In Charles Dickens’ A Christmas Carol, a scruffy miser named Ebenezer Scrooge is visited by three Christmas ghosts who show him the high cost he pays among his fellow man for leading such a cruel and parsimonious life.
(At least that is the meaning gleaned from the movies. Trying to read the book is an exercise in futility. Dickens wrote it in 1843, in dialectal nineteenth century slang. That would be like, a hundred years from now, someone picking up The Life and Times of Chris Rock and trying to understand a word of it. He will be reading his holo-book thinking, “what is a black-ass ho?” the same way I open up Dickens and go “what the hell is a bootjack?”)
In the end, Scrooge learns his lesson. He gives Bob Cratchit a raise. And he becomes “a second father” to Tiny Tim (who incidentally does not die), and “as good a friend, as good a master and as good a man as the good old city ever knew.”
Now, we will skip over the part where it’s 1843 and no matter how rich and generous Ebenezer Scrooge may be, they are still about a hundred and fifty years away from the modern medicine that can make a lick of difference to Tiny Tim’s long-term health. No amount of extra heat or better nutrition is going to save the kid who needs titanium prosthetics and a kidney transplant. Can you buy Tiny Tim a time-travelling phone booth, Mr. Scrooge? No? Then you are useless.
Instead of Tiny Tim, let’s focus on the real plot hole in this classic tale. Ebenezer Scrooge is a rich man, with a large surplus of financial means. He’s loaded. I mean, this man has gold coins pouring out of his eyeballs. How did he become rich? According to Dickens, he gained his capital by being a “shrewd moneylender.”
But the Christmas ghosts demand that Scrooge learn to be kind and charitable toward his fellow man. Ebenezer reacts to this lesson by waking up Christmas morning and going out into the streets of London giving his mattress funds to anyone who’ll take them. He’s rich – so he should spend that money as charity for others.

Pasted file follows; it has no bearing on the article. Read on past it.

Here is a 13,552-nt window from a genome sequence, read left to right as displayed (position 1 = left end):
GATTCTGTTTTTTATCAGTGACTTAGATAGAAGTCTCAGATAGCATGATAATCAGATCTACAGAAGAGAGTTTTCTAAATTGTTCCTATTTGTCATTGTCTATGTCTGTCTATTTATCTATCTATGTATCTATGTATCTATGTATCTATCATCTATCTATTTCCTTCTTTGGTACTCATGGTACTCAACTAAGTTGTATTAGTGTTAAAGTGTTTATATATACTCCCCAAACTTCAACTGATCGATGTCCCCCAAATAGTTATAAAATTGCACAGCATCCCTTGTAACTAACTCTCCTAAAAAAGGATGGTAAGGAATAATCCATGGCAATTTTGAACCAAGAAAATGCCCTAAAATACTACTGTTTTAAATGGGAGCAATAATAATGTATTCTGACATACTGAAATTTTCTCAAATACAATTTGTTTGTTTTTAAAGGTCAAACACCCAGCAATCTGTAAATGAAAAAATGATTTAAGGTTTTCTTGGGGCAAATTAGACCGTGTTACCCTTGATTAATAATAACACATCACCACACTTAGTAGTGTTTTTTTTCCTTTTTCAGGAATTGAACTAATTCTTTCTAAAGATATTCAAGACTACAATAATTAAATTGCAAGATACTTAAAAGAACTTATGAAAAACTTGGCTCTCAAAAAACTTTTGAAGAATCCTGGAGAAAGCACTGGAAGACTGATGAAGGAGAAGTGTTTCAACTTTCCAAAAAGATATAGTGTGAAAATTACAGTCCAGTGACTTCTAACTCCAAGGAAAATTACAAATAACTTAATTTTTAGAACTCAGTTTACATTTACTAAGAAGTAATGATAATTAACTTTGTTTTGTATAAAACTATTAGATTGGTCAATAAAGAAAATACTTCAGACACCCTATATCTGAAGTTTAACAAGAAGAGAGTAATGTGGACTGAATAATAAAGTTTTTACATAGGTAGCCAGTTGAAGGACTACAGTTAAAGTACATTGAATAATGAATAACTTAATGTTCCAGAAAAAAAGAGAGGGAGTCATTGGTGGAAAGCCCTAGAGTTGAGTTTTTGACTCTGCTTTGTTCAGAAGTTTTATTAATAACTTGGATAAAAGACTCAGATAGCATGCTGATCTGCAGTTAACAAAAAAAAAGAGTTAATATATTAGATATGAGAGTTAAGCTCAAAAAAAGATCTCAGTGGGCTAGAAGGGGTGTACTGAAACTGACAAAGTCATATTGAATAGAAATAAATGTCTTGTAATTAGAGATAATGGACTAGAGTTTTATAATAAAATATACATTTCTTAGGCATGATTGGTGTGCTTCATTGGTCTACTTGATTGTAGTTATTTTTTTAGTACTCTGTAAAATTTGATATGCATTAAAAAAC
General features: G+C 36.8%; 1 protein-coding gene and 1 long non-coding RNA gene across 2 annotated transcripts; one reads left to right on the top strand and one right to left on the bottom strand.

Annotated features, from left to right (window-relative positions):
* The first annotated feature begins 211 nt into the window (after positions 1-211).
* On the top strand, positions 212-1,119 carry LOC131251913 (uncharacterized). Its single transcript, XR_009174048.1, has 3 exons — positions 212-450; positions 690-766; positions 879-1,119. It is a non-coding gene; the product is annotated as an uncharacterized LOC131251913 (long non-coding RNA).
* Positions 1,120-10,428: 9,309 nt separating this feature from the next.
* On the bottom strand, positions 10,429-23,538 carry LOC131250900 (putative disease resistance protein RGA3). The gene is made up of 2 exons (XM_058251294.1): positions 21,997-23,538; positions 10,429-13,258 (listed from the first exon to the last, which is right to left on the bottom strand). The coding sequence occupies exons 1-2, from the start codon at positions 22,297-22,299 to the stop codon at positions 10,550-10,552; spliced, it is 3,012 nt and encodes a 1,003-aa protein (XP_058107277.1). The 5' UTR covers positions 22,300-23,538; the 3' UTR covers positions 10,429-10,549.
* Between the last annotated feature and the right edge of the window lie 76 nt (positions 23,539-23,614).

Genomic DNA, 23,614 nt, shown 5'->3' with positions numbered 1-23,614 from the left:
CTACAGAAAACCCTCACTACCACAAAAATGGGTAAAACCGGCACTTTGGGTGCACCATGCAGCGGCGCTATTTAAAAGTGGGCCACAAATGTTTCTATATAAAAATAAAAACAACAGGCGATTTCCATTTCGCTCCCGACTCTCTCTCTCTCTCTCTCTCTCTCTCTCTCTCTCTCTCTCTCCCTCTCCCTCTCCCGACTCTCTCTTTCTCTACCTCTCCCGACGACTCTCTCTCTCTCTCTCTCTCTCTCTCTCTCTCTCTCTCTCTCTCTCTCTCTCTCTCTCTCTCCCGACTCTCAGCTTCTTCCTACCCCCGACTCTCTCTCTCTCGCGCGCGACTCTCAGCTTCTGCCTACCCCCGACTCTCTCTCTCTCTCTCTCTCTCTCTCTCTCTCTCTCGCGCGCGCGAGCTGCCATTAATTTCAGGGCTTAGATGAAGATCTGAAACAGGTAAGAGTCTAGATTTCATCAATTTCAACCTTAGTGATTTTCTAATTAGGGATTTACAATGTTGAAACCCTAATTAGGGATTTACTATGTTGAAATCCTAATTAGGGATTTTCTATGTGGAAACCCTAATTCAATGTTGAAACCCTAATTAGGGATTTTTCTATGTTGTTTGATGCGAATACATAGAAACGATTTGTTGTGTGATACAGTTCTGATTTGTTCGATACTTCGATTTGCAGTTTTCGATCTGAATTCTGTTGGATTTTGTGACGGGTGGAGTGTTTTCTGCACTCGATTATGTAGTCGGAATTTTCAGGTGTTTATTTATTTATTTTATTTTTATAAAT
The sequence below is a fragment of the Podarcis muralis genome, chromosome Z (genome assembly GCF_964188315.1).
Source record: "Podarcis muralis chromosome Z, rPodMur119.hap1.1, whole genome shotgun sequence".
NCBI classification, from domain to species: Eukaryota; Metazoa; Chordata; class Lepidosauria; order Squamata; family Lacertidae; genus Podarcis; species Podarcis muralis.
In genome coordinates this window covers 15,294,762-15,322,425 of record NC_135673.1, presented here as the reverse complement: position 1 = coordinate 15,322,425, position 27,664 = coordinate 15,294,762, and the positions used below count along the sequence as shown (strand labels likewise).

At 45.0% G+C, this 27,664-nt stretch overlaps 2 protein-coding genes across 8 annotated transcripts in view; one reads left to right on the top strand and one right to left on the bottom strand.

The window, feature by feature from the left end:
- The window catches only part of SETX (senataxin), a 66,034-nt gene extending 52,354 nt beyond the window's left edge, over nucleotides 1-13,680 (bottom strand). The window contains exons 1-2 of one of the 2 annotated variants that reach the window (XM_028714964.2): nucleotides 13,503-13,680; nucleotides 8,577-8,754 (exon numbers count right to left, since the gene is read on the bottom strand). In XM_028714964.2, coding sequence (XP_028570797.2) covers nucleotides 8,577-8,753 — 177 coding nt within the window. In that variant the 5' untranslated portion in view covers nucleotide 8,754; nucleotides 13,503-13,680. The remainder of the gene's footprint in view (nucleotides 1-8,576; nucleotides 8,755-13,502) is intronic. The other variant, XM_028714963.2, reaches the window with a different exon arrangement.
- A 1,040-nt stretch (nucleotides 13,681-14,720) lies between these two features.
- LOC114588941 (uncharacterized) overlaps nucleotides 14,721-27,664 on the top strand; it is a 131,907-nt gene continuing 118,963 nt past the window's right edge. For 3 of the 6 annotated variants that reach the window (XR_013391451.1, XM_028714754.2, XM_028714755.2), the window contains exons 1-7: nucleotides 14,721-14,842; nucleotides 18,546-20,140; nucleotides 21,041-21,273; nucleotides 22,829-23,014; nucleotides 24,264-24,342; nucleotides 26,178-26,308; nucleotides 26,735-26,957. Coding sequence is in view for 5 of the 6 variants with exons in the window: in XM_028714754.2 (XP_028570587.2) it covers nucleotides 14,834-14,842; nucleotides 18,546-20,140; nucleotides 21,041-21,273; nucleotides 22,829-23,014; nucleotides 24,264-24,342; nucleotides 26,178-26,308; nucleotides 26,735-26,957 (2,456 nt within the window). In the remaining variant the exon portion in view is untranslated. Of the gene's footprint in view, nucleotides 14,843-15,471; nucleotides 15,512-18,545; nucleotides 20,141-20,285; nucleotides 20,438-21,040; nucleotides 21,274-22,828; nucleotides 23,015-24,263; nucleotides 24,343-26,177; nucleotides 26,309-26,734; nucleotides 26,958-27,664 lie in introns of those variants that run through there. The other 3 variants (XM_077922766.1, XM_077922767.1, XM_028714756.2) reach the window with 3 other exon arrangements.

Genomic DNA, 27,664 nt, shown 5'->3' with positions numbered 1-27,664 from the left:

Eventually, that pile of money is going to run out. To give more charity he’s going to have to make more money. And to make more money, he’s going to have to be that “shrewd moneylender” everyone hates so much.
The reality about the finance business is that, in order to be a successful financier, Ebenezer has to be a villain. Because when a borrower comes to Scrooge’s office asking to skate on his mortgage payment, it is literally impossible for Scrooge to let this guy go without losing money.
To be kind, as the Christmas ghosts require, would be to let the guy go in his time of hardship. But keep letting guys like this skate by and not only is Scrooge going to be out serious funds himself, but how is he going to be able to pay kindly Bob Cratchit? What will happen to Tiny Tim then?
Scrooge has been put into an impossible position. If he doesn’t become a man of kindness and charity, he will spend eternity dragging unbearably heavy chains he forged in life. But he can’t be charitable without continuing to make a living…which he does by relentlessly taking other people’s money.
Of course, that is just a guess, because I don’t know what the hell “the blithest in his ears,” “a dig in the waistcoat” or “another coal-scuttle” means.